The Brookhaven National Laboratory, a multipurpose research institution funded by the U.S. Department of Energy, recently reported that exposure to air transforms gold alloys into catalytic nanostructures. According to the Brookhaven researchers, these uniquely-structured gold-indium nanoparticles have high stability, great catalytic potential, and a simple synthesis process. This material has potential applications in many commercial and industrial processes, particularly the automotive industry where these new nanostructures may prove to be a suitable material for catalytic converters. The team will conduct further investigations to characterize the gold-indium oxide particles in different catalytic reactions and to apply the same oxidation process to other metal alloys to create new functional materials.
Due to the fact that these nanostructures are only a few nanometers in size, analyzing gold-indium alloy particles requires instrumentation that is sufficiently sensitive to the morphology and chemistry of the gold-indium core sample and its amporphous and catalytic oxide shell. Several technologies were used, including transmission electron microscopy to characterize the structures and their composition, x-ray photoelectron spectroscopy to determine the chemical bonding at the surface, and ion-scattering spectroscopy to identify the outermost atoms of the nanoparticle shell.
Transmission electron microscopy (TEM) is an imaging technique for obtaining structural information about solid materials. TEMs use electrons as a light source, which enables much higher resolution than light microscopes, down to atomic levels. Adding to the capabilities of the TEM, x-ray microanalysis systems detect the characteristic x-ray created by the interaction of the sample and the electron beam, providing a picture of the elemental composition (phases) in the material. In materials science studies, TEMs are used to determine the morphology, structure, and chemical composition of metals, ceramics, and minerals.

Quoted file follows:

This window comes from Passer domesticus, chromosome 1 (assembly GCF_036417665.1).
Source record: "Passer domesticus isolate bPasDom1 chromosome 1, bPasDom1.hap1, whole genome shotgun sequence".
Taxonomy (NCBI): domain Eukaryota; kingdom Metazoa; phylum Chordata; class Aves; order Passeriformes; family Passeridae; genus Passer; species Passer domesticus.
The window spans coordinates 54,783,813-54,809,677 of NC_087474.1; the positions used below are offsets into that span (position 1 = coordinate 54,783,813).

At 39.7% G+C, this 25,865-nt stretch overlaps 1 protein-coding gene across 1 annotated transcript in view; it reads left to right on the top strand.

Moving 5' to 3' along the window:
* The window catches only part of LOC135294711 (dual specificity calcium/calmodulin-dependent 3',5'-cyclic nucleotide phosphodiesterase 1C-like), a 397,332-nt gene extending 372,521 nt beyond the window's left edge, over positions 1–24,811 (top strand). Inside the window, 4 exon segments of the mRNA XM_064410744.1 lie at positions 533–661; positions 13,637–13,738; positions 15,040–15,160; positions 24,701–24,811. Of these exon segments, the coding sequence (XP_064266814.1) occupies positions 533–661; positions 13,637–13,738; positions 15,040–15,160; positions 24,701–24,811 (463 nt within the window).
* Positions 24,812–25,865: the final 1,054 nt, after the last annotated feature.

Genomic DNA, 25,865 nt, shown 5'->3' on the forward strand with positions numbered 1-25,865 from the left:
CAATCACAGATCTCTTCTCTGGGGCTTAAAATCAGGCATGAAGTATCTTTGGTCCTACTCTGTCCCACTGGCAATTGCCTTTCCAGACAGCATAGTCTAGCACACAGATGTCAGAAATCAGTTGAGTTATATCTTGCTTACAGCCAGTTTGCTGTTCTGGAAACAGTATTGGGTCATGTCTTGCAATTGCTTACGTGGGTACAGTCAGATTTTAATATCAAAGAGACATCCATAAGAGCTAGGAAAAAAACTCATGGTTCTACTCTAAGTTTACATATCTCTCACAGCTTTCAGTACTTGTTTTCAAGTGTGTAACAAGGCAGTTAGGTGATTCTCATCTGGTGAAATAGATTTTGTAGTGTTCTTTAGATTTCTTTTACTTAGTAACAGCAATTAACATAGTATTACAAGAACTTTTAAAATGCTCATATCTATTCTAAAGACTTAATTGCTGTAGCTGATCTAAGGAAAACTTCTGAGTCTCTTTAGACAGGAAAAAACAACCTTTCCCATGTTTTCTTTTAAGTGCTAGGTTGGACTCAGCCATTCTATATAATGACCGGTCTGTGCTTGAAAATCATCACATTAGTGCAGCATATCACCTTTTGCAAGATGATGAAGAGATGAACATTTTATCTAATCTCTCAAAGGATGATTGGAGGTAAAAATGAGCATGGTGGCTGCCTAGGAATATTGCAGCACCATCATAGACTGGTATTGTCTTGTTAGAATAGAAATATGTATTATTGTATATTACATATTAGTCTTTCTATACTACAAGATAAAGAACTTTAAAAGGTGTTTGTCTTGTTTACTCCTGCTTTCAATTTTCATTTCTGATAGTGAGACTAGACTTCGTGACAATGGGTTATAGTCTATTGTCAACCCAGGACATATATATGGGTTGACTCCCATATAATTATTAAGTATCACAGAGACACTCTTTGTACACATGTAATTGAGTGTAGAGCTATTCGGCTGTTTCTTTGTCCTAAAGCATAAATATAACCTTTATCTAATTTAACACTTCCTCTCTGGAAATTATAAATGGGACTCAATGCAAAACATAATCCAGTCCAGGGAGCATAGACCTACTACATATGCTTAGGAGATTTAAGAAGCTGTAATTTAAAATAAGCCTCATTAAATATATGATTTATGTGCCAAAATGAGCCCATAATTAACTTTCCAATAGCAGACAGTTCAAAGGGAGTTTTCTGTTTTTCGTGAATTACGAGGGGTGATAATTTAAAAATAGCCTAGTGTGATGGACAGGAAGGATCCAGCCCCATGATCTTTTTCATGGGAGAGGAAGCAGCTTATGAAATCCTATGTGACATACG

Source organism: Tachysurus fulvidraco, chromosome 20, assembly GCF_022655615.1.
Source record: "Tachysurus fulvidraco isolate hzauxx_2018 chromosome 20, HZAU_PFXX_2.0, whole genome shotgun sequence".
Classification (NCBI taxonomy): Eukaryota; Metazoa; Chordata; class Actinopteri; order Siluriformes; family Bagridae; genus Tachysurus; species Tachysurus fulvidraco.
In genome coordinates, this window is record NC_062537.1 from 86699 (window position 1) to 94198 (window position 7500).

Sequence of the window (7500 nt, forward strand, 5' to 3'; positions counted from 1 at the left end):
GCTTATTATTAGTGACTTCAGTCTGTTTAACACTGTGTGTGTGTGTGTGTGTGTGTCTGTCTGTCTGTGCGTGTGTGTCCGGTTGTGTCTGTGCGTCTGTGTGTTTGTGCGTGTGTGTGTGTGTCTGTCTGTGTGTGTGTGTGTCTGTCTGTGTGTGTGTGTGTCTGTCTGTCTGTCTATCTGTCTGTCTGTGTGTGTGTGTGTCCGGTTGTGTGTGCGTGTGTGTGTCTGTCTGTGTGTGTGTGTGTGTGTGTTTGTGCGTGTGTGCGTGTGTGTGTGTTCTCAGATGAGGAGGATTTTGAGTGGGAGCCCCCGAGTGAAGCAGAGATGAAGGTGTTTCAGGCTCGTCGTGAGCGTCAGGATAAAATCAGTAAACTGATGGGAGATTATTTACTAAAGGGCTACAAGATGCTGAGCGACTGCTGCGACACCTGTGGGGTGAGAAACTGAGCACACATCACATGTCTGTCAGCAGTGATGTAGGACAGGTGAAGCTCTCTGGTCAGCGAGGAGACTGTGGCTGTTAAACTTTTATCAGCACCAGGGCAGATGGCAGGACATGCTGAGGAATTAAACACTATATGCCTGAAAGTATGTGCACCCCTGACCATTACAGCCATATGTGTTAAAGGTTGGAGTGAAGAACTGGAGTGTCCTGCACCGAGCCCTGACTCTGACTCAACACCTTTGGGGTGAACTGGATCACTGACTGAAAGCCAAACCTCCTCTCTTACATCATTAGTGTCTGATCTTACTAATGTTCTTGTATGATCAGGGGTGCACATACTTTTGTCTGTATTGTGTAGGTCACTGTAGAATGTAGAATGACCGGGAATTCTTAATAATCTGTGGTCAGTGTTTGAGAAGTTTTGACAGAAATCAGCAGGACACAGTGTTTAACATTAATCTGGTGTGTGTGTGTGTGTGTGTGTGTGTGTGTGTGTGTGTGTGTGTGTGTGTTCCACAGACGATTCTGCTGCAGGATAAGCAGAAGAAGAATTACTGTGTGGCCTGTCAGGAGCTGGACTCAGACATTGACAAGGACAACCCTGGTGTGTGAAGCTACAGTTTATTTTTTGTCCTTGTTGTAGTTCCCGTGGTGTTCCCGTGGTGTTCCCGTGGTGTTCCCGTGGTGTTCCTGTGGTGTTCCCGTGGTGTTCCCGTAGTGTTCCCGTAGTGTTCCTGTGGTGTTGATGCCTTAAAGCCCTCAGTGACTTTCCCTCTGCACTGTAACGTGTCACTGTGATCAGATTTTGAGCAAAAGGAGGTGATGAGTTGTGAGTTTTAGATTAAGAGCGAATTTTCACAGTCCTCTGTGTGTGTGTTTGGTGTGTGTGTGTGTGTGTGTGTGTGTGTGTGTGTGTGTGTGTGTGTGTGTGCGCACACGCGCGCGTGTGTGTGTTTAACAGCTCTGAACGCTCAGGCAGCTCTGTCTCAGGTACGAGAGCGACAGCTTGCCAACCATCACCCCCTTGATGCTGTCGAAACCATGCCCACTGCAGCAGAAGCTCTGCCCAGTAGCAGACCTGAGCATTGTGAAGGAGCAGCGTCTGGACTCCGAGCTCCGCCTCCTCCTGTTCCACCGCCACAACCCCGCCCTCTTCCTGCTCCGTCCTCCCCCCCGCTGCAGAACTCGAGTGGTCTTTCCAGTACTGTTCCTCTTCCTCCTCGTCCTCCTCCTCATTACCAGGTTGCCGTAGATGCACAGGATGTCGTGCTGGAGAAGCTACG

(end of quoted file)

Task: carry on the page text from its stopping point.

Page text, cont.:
X-ray photoelectron spectroscopy (XPS) is a technique for analyzing the surface chemistry of a material. XPS can measure the elemental composition, empirical formula, chemical state and electronic state of the elements within a material. Many of the problems associated with modern materials can be solved only by understanding the physical and chemical interactions that occur at the surface or at the interfaces of a material’s layers. The surface chemistry influences such factors as corrosion rates, catalytic activity, adhesive properties, wettability, contact potential and failure mechanisms. Because a material’s surface is the point of interaction with the external environment and other materials, surface modification can be used to alter or improve the performance and behavior of a material in a wide variety of applications.
Ion-scattering spectroscopy (ISS), a spectroscopic technique used in conjunction with XPS instrumentation. The kinetic energy of scattered ions is measured; peaks are observed corresponding to elastic scattering of ions from atoms at the surface of the sample. A technique that is highly sensitive to surface chemistry, ISS is used to study semiconductors, thin films, coatings, microelectronics, magnetic storage devices, bioreactive surfaces, catalytic surfaces, and electrochemical surfaces. ISS capability can be incorporated into multi-technique XPS (or ESCA) instrumentation, for example, XPS Microprobe systems designed to provide high resolution surface imaging.
To learn more, view these on-demand webinars addressing topics in x-ray microanalysis.